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Understanding the LED Lighting Facts Label - Video & Infographic
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Lamp Size Reference
How to use the chart: The code number of a bulb consists of a letter or letters followed by a number. The letter indicates the shape of the bulb and the number relates to the diameter of the bulb in eighths of an inch. The most commonly used household bulb is the A-19. The bulb is "A" type and the diameter would be 2 3/8" A 120BR40 is a 120 watt reflector 5" in diameter.
Color Temperature Guide
Kelvin degree lamps used in task lighting are as follows:
Associated Effects & Moods
Friendly, personal, intimate
Homes, libraries, restaurants
Soft, warm pleasing light
Homes, hotel rooms and lobbies, restaurants, retail stores
Friendly, inviting, non-threatening
Executive offices, public reception areas, supermarkets
There are two standard measurements for the color characteristics of light: "color rendering index" (CRI), a term used to describe the extent to which an artificial light source is able to render the true color of objects as seen by natural outdoor sunlight which has a CRI of 100, and "color temperature", which expresses the color appearance of the light itself.
Color Rendering Index:Incandescent is used as the base reference of 100 CRI. Compact fluorescent lamps are graded at 82-86 CRI, which is considered high quality color rendering. CRI is a more important consideration for retail lighting design than it is for office lighting.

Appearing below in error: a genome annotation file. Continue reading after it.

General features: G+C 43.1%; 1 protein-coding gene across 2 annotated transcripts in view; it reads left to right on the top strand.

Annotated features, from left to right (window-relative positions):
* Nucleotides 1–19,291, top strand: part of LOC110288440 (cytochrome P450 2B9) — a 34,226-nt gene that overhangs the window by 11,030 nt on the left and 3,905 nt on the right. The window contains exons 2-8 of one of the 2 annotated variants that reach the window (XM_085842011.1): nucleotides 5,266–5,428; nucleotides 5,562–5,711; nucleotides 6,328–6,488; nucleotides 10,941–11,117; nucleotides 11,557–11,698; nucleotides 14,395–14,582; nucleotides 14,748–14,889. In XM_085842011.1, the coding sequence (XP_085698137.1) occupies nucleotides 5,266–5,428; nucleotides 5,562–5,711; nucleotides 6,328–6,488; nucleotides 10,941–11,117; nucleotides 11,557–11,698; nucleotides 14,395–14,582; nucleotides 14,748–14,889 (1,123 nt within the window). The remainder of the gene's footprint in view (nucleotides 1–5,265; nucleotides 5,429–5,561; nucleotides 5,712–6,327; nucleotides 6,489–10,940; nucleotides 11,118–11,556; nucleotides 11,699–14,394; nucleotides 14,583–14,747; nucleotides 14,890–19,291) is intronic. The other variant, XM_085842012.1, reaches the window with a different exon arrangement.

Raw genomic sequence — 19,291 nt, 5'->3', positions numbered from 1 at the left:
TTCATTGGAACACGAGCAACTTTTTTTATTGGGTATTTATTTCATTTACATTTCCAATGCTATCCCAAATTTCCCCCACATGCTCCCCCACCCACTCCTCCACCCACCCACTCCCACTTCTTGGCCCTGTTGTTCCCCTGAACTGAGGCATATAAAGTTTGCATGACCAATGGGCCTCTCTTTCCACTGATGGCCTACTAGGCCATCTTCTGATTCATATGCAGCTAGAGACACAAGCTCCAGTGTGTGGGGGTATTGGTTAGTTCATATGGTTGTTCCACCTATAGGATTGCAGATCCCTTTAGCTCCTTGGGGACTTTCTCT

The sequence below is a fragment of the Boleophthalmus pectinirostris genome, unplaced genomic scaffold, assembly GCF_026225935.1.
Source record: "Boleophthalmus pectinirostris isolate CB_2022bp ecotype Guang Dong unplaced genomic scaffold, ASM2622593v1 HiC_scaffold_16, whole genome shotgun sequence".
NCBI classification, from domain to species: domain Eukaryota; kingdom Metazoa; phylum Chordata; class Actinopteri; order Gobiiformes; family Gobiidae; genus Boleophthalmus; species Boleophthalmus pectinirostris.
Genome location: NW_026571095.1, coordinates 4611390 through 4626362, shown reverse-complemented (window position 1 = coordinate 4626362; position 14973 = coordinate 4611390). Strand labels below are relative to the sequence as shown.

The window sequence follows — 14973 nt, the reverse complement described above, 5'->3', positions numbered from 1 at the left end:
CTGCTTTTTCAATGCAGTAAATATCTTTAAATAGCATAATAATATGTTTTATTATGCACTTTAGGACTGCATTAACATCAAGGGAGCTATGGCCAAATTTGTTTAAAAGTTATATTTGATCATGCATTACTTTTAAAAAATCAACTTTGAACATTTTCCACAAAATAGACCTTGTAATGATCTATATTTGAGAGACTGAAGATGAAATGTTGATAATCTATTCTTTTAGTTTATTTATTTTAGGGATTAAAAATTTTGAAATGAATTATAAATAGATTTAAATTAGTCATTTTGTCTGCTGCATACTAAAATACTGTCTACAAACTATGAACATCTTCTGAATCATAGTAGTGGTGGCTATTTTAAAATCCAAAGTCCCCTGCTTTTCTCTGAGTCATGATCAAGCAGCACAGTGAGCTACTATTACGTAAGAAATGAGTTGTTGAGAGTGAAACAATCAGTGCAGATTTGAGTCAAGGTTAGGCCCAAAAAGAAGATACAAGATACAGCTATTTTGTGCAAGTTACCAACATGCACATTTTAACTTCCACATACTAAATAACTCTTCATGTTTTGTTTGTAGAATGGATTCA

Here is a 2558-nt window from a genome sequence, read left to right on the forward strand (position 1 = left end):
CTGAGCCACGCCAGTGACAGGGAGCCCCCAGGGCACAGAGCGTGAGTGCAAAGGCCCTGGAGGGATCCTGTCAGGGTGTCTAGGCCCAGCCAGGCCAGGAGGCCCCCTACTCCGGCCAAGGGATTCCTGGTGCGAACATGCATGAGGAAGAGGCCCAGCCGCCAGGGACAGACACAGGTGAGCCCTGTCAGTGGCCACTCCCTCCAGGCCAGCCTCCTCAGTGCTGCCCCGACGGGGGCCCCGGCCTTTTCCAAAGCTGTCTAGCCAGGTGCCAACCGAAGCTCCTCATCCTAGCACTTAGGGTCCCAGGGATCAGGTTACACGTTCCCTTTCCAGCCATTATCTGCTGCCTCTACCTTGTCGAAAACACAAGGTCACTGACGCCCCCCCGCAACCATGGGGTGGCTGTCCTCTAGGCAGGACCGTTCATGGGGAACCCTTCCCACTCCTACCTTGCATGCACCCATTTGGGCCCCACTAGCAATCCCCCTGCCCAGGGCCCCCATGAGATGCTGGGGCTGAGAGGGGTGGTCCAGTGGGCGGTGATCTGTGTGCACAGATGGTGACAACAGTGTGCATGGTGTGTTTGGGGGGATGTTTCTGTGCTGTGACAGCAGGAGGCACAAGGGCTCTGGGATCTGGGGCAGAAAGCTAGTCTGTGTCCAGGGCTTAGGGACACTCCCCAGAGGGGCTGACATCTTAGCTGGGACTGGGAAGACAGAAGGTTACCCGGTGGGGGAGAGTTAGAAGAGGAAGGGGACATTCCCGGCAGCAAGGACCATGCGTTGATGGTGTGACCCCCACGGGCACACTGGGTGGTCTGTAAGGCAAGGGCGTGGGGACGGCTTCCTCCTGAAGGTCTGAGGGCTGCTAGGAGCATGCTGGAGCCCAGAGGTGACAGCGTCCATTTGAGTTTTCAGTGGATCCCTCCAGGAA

Any CRI rating of 80 or above is considered high and indicates that the source has good color properties. Incandescent lamps and daylight have a CRI of 100, the highest possible CRI. The higher the CRI of the light source, the "truer" it renders color.
Color Temperature:Refers to the way color groups are perceived – the psychological impact of lighting. Color temperature is how cool or warm the light source appears.
The color temperature of a light source is a numerical measurement of its color appearance. This temperature is based on the principle that any object will emit light if it is heated to a high enough temperature and that the color of that light will shift in a predictable manner as the temperature is increased. This system is based on the color changes of a black metal as it is heated from a cold black to a white hot state. As the temperature increases, the color would shift gradually from red to orange to yellow to white and finally to a blue white. Color temperature is measured in degrees Kelvin (K). Colors and light sources from the red/orange/yellow side of the spectrum are described as warm (incandescents) and those toward the blue end are referred to as cool (natural daylight).
The sun, for example, rises at approximately 1800 Kelvin and changes from red to orange to yellow and to white as it rises to over 5000 Kelvin at high noon. It then goes back down the scale as it sets.